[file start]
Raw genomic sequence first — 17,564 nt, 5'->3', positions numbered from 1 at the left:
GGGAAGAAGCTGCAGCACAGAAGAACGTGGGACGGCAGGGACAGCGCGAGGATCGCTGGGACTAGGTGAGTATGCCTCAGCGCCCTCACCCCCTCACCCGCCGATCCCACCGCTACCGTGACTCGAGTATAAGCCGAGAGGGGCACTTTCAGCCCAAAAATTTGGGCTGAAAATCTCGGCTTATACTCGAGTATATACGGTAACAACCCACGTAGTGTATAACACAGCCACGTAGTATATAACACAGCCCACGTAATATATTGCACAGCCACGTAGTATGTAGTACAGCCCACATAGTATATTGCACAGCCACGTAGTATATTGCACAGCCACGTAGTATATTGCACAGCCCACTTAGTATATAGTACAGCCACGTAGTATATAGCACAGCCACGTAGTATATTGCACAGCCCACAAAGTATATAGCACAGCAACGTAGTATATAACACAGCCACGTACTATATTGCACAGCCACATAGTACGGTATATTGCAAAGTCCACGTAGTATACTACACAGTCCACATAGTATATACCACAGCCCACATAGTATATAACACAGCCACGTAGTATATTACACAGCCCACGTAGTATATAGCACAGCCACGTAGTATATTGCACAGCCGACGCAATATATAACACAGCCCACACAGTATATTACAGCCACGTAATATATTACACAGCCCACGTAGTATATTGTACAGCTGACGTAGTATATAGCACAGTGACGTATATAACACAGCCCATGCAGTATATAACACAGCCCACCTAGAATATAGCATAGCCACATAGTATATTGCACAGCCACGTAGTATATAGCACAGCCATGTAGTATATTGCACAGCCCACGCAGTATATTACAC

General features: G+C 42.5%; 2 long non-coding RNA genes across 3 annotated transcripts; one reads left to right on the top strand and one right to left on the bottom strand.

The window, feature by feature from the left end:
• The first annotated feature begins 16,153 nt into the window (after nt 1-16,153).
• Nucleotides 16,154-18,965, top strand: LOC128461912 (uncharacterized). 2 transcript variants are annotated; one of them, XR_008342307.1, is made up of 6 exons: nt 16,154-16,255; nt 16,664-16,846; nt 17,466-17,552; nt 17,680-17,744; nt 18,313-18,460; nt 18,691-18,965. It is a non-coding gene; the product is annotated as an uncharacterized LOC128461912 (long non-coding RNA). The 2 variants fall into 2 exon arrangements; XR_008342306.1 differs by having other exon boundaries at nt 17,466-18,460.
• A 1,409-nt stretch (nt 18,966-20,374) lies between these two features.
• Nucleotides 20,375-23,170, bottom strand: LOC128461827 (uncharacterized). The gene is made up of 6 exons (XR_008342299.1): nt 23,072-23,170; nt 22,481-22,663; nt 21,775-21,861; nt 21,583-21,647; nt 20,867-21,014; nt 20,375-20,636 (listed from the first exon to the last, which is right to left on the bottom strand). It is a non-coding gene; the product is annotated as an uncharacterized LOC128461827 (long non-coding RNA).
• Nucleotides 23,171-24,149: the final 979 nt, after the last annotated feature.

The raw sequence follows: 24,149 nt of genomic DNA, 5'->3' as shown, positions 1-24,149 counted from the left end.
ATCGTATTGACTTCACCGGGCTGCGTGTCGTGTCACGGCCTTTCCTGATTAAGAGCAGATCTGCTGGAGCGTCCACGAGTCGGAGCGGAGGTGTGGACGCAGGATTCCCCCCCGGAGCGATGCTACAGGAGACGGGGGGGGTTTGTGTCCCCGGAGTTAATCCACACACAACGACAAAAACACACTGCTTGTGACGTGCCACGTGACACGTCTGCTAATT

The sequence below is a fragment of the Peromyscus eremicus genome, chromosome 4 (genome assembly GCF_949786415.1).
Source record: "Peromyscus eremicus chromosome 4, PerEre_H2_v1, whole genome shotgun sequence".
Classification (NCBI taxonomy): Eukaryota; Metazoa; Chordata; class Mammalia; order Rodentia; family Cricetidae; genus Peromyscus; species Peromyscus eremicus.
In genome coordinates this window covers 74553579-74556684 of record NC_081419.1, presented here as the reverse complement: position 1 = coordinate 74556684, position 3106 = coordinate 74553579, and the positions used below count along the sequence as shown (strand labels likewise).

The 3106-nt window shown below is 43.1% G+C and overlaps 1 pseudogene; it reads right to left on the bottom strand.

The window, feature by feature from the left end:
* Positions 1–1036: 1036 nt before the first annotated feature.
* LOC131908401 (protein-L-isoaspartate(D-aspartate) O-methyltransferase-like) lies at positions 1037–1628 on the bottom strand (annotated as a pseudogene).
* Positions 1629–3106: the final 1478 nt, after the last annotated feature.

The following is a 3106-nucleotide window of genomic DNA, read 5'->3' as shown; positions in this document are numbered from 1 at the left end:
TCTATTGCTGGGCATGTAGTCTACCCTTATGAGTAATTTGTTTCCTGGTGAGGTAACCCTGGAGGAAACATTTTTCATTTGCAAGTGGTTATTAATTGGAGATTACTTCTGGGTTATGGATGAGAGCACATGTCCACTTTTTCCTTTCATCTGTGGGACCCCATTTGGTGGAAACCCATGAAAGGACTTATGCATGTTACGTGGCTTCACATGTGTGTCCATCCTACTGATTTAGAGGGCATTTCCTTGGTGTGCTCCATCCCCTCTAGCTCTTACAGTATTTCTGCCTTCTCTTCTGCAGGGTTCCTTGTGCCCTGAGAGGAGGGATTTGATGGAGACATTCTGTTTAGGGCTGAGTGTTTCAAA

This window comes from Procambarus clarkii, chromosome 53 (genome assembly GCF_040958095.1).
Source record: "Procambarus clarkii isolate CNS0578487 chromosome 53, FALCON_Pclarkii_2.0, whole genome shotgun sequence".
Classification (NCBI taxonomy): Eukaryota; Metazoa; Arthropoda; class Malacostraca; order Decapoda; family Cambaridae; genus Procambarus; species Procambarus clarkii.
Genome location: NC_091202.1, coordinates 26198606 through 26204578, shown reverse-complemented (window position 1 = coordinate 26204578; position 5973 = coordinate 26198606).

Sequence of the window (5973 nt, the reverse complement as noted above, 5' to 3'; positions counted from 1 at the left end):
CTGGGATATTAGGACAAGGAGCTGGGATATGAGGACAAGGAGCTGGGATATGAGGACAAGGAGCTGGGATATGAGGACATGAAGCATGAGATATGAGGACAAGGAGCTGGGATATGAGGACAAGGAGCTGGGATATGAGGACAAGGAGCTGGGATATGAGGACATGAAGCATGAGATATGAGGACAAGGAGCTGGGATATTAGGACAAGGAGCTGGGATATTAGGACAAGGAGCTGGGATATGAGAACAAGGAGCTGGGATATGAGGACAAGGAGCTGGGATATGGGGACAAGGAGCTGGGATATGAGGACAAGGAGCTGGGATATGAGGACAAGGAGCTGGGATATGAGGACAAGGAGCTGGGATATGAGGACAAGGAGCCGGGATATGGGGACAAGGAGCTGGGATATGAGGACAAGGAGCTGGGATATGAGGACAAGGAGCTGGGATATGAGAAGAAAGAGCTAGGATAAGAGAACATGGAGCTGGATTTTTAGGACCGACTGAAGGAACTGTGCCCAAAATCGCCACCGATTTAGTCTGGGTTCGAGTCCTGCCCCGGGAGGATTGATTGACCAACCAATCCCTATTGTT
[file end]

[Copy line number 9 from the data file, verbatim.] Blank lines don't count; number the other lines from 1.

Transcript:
• Nucleotides 23,171-24,149: the final 979 nt, after the last annotated feature.